Coronavirus widens the cracks in Egypt’s cement industry

CAIRO (Reuters) — The coronavirus is putting Egypt’s private cement industry under even more pressure.

Already scrambling to respond to competition from a vast new factory owned by the military, the pandemic has stymied a nascent rebound in sales, raising the possibility of plant closures, industry executives and analysts say.

Demand for cement in Egypt was on the decline when the military opened a one billion US dollar factory in 2018 that added 13 million tons of annual capacity, on top of the country’s existing 79 million tons.

The plant in Beni Suef, 200 km (125 miles) south of Cairo, has compounded a difficult market for foreign firms that spent hundreds of millions of dollars buying cement factories during a wave of privatizations in the late 1990s and early 2000s.

The pandemic, however, has made the economics even worse and could lead to four or five closures among the country’s roughly two dozen plants in the coming months, according to one senior company official, who declined to be named because he was not authorized to talk to the media.

Foreign cement firms in Egypt include Germany’s HeidelbergCement, France’s Vicat, Switzerland’s LafargeHolcim, Greece’s Titan Cement and Mexico’s CEMEX.

LafargeHolcim, Vicat and CEMEX did not respond to requests for comment. Titan said it was happy with its Egyptian investment and it saw a five percent increase in volume in the first quarter despite the coronavirus lockdown measures.

Lorenz Naeger, the chief financial officer of HeidelbergCement told the company’s annual meeting last week that sales in Egypt had been well below expectations.

“Several players are in deep distress today as most producers are generating losses at the gross and EBITDA level and balance sheets are in bad shape in some cases,” said Yousef Husseini, analyst at EFG Hermes.

“There is an expectation that some plants will have to close in the coming years as the economics just don’t make sense.”

Overall demand for cement rose eight percent in January and nine percent in February 2020 from a year earlier but then fell three percent in March and eight percent in April as the coronavirus crisis kicked in, said a second company official, citing government figures.

Official data for March and April have yet to be released.

The state press center and the military did not respond to a request for comment about the impact of the virus and the military-owned plant on the cement industry.

Of the seven cement companies listed on the local stock market, only two eked out a profit in 2019, in both cases much reduced from 2018.

A government official didn’t rule out support for faltering companies.

“This matter is being carefully studied by officials at the ministry in full coordination with the private sector,” an official at the Trade and Industry Ministry, who asked not to be named, told Reuters.

Two scenarios

While military-owned companies have been around for decades in Egypt they have flourished since former armed forces chief Abdel Fattah al-Sisi led the military in ousting Islamist President Mohamed Morsi in 2014 and took over a year later.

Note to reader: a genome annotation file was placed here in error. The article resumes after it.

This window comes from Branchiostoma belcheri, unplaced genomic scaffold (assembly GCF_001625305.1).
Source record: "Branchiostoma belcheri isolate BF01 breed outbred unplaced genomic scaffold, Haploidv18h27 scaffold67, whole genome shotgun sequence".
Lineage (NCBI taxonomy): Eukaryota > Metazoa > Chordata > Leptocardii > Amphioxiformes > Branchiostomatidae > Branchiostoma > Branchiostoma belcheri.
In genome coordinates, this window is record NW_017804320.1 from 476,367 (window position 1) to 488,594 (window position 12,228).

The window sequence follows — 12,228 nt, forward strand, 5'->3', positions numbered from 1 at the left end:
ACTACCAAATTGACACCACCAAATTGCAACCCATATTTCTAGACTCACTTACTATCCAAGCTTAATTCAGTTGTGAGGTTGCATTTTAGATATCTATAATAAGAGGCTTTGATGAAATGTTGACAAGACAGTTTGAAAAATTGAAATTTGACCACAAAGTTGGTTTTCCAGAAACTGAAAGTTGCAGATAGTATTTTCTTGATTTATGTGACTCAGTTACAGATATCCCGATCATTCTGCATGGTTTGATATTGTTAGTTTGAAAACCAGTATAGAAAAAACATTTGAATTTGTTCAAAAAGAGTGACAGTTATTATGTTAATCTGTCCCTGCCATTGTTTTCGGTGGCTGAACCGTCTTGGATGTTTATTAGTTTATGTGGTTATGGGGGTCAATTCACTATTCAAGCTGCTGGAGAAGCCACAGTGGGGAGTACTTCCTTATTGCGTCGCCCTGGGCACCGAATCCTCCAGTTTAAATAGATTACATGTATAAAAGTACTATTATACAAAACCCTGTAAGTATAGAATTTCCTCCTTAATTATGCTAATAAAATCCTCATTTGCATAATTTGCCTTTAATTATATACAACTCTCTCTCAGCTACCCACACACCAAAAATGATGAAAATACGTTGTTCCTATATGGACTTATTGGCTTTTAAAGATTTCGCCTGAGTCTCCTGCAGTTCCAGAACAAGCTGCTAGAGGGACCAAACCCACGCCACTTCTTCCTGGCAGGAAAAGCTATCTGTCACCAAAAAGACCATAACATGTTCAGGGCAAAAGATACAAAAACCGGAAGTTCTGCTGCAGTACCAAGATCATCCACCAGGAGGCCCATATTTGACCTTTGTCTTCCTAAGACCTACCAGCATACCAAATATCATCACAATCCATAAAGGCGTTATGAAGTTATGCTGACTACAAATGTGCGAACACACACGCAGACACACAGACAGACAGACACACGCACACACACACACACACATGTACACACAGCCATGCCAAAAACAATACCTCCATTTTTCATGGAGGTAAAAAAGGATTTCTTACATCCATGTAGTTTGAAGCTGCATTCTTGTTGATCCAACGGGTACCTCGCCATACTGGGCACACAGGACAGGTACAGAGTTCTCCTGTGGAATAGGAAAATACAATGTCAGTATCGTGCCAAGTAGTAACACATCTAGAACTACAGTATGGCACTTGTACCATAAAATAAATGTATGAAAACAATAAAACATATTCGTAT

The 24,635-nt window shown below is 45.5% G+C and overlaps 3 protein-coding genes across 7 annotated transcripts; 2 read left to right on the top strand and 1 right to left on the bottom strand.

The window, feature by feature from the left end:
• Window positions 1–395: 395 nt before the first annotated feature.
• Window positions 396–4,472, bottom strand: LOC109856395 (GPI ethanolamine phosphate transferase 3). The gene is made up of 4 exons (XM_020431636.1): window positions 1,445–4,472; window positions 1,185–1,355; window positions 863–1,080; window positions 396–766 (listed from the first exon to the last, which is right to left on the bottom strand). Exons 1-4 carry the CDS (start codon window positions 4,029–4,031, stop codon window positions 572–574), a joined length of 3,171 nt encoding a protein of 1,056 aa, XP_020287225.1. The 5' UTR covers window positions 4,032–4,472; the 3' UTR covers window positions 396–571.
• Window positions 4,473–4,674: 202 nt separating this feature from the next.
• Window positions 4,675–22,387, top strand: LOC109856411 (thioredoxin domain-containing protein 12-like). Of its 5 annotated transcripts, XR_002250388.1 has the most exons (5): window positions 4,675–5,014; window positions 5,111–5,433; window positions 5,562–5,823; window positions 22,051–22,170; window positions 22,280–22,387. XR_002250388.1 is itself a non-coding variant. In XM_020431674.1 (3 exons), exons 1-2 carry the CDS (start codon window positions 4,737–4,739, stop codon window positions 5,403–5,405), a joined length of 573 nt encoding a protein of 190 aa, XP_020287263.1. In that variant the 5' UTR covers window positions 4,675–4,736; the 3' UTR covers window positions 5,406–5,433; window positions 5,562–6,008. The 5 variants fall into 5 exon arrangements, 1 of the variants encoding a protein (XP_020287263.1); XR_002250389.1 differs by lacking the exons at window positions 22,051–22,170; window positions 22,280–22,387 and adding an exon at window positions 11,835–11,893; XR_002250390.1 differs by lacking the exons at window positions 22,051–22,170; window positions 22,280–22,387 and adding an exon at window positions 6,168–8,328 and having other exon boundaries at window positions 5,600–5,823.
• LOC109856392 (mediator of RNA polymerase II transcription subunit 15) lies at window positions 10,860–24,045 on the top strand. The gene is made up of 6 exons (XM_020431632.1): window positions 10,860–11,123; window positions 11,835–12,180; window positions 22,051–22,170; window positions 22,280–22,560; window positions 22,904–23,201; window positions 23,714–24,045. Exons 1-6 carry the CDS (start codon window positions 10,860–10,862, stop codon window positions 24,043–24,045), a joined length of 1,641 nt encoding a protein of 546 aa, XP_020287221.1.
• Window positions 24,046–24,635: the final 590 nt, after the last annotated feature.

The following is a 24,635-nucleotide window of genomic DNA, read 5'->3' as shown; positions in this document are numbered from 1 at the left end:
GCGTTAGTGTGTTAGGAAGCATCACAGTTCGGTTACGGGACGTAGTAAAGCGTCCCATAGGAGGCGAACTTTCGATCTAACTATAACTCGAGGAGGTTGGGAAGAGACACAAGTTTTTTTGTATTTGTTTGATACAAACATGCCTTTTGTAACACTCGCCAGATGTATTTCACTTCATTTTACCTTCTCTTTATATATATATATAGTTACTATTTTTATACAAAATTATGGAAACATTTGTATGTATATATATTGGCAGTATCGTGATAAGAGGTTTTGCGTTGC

The military’s plant, billed as the biggest cement factory to have been built anywhere in the world at a single time, opened a year after the market began shrinking.

The plant appears to have been inspired by a government study in the early 2000s that predicted demand would rise to 100 million tons a year, the company officials said.

But cement sales in Egypt fell to 43.8 million tons in 2019 from 49.5 million in 2017, according to central bank data, a period that coincided with austerity measures under a three-year IMF reform plan.

The austerity measures, which included higher energy prices and the implementation of a 14 percent value-added tax, fell particularly hard on smaller builders as people in lower income brackets postponed residential construction.

Between 70 percent and 80 percent of all cement made in Egypt is sold in bags to small builders, while the rest goes to property developments and government mega-projects.

An expansion of big projects over the last three years, including the construction of Egypt’s new administrative capital 45 km outside Cairo and tunnels under the Suez Canal, has not absorbed the slack, one cement official said.

Some cement companies are now trying to salvage what they can.

State-owned National Cement Co was liquidated in late 2018 while Tourah Cement, which is part of HeidelbergCement, auctioned off the equipment at an idle cement plant in December 2019 to boost its cash flow.

Suez Cement, also part of HeidelbergCement, announced last month that because of oversupply and a sustained decrease in demand combined with the COVID-19 crisis it was reducing management salaries by 20 percent to 30 percent.

“There are two scenarios,” said one of the cement company officials. “One is that they wait until some companies close. Two is that the government steps in to support companies.”


Editing by Ulf Laessing, David Clarke and Carmel Crimmins

Image: A general view of the military-owned cement plant in the Egyptian Southern governorate of Beni Suef, south of Cairo, Egypt, January 31, 2018. (REUTERS/Amina Ismail/File Photo)

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